Indian Air Force Fighters - Will a Mix and Match Approach Work?


Indian Air force (IAF) flies fighters which are four and a half decades old said Air Chief Marshal BS Dhanoa said. “We are still flying MiG-21 which is 44 years old but nobody driving cars of that vintage,” Air Chief Dhanoa said at the seminar on “Modernisation and Indigenisation and plans of the Indian Air Force”, in New Delhi reported the Hindustan Times “Hopefully, I will fly the last sortie [of one of the batches] in September, subject to visibility,” he said. A MiG-27 fighter squadron will also be phased out.


IAF fielded 42 fighter jet squadrons in 1985 authorised for a single-front against Pakistan. For a Two Front scenario it is believed that there is a requirement of 45 squadrons. But this number is constantly declining. The number of aircraft began dwindling after 2001-02 because induction was not commensurate with the rate at which ageing aircraft were retiring. As of 2019, India has 30 squadrons of fighter jets in comparison to Pakistan which has 25 squadrons.


India's indigenous Light Combat Aircraft was in the offing in 1985. Hindustan Aeronautics Limited (HAL) and the IAF are continuing to negotiate the price of 83 Light Combat Aircraft (LCA) Tejas aircraft order. “MoD and IAF (customers) are firm that this price is not competitive and are negotiating for a price that is less than Rs 300 crore per aircraft.


Negotiations are nearly complete and final price is likely to be in the range of Rs 250 crore and Rs 275 crore,” a source was quoted by the Times of India. However the record of safety of the LCA is good “It goes to the credit of ADA [Aeronautical Development Agency] and NFTC [National Flight Test Centre] that we have not lost a single LCA in flight testing since its maiden flight on 04 January 2001,” the Air Chief said at a seminar recently as per the Hindustan Times.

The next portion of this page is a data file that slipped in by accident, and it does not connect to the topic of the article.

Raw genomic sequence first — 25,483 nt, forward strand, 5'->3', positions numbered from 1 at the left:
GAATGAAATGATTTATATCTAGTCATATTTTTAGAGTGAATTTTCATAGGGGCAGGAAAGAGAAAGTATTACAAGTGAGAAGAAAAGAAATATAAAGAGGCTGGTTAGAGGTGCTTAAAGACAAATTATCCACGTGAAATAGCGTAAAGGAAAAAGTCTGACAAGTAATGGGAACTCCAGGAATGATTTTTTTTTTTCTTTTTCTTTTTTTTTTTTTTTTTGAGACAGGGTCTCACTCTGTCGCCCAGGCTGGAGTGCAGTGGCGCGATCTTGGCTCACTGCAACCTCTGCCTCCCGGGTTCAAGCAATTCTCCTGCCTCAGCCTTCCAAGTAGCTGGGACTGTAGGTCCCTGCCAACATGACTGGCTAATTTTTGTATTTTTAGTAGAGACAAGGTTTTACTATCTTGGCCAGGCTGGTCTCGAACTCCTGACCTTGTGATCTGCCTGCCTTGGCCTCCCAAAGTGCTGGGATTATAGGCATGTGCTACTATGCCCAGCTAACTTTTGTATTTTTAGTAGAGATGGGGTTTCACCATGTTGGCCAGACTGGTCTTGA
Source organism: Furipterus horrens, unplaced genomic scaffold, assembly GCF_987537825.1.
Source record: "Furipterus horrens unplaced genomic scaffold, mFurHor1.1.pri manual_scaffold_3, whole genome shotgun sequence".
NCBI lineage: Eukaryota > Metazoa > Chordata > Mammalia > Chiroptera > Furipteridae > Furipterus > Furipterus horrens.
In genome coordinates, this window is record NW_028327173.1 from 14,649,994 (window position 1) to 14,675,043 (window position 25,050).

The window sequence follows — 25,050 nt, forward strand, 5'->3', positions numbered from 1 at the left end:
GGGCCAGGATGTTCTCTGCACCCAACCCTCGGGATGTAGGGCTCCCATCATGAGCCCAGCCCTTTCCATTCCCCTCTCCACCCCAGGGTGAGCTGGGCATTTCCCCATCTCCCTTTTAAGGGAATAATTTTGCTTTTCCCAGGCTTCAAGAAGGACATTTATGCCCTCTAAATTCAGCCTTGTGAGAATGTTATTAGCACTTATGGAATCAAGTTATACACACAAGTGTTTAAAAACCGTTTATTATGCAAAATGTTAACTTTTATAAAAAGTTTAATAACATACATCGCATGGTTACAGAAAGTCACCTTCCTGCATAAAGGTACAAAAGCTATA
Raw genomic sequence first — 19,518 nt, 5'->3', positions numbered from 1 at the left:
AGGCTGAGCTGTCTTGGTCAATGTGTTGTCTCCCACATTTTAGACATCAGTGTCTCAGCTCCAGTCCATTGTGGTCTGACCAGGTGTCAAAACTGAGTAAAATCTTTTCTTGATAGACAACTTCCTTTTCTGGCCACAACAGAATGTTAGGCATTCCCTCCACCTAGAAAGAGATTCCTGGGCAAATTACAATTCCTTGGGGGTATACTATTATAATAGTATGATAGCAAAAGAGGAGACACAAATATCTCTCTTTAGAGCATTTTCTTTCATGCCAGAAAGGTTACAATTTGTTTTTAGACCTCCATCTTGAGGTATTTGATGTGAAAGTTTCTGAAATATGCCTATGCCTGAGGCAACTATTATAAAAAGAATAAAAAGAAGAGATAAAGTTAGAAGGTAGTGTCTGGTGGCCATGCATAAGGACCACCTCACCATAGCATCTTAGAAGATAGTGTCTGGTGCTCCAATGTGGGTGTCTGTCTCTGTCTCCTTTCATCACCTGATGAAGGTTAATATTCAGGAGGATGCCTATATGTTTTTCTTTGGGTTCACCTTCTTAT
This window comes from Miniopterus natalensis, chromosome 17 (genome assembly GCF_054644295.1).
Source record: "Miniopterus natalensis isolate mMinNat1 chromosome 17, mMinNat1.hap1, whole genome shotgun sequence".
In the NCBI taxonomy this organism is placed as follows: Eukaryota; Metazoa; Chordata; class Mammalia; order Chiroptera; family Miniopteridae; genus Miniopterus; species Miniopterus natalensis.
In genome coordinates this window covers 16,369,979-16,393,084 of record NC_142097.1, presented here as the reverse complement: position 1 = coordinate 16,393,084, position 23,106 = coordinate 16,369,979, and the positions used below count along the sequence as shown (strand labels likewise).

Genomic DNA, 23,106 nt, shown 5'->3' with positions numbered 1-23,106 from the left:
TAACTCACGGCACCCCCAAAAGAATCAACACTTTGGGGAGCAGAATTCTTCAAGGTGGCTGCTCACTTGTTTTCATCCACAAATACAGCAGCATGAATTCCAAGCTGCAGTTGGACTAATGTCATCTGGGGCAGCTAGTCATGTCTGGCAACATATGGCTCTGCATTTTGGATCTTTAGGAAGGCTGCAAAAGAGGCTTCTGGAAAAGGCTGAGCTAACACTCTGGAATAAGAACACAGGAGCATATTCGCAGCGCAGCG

The government has been looking forward to bridge IAF shortages through the Tejas MK 1A, the Tejas MK 2 and the Tejas AMCA with the MiGs set to retire in the next four years. At the same time the induction of Rafale over the next two years with the possibility of two squadrons of MiG 29 after being de-mothballed and additional orders of two squadrons of Su 30 MKI should partially make up the numbers as a short-term measure.


The Rafale fighter delivery is to commence in September this year and after six months of flying training and optimisation will reach Indian in end April 2020. The 36 fighters will be delivered by 2023. The aircraft number RB008 will be delivered 67 months after signing the Inter-Governmental Agreement (IGA) in April 2022 as per the Hindu.


In the mean-time the IAF is looking at an additional two squadrons of the Rafale for a follow-on order of 36 aircraft and also procure 114 fighter jets with competitive bidding by Boeing, Lockheed Martin, Eurofighter, Russian United Aircraft Corporation and Saab. In the long-term India will also have to consider a fifth generation fighter aircraft (FGFA) possibly review the agreement with the Russians who have now successfully fielded the Su 57 unless the AMCA programme fructifies. For the medium category the IAF should hope for early finalization of contract for the 114 fighter programme and setting up of a manufacturing facility in India.


Finally on the networked battlefield of the future – will a mix and match approach work and how synergy can be achieved remains to be seen?


A year since issue of RFI and responses, with additional entrants as Boeing F 15 EX vying to enter the fray, delays can be anticipated in the IAF 114 MMRCA competition MMRCA 2.0.


The Indian Air Force (IAF) issued an RFI (request for information) or initial tender to acquire 114 Medium Multi-Role Combat Aircraft (MMRCA) for the second time in April 2019. Having received the responses process of evaluation and finalisation of SQR (Services Qualitative Requirements) is ongoing, which will lead to preparation of the Request for Proposal (RFP) or the formal tender.


The responses to the RFI include US companies Lockheed Martin's F-21 and Boeing F/A-18, European contenders Dassault Aviation's Rafale, Eurofighter Typhoon and Saab's Gripen and finally the , Russian MiG 35.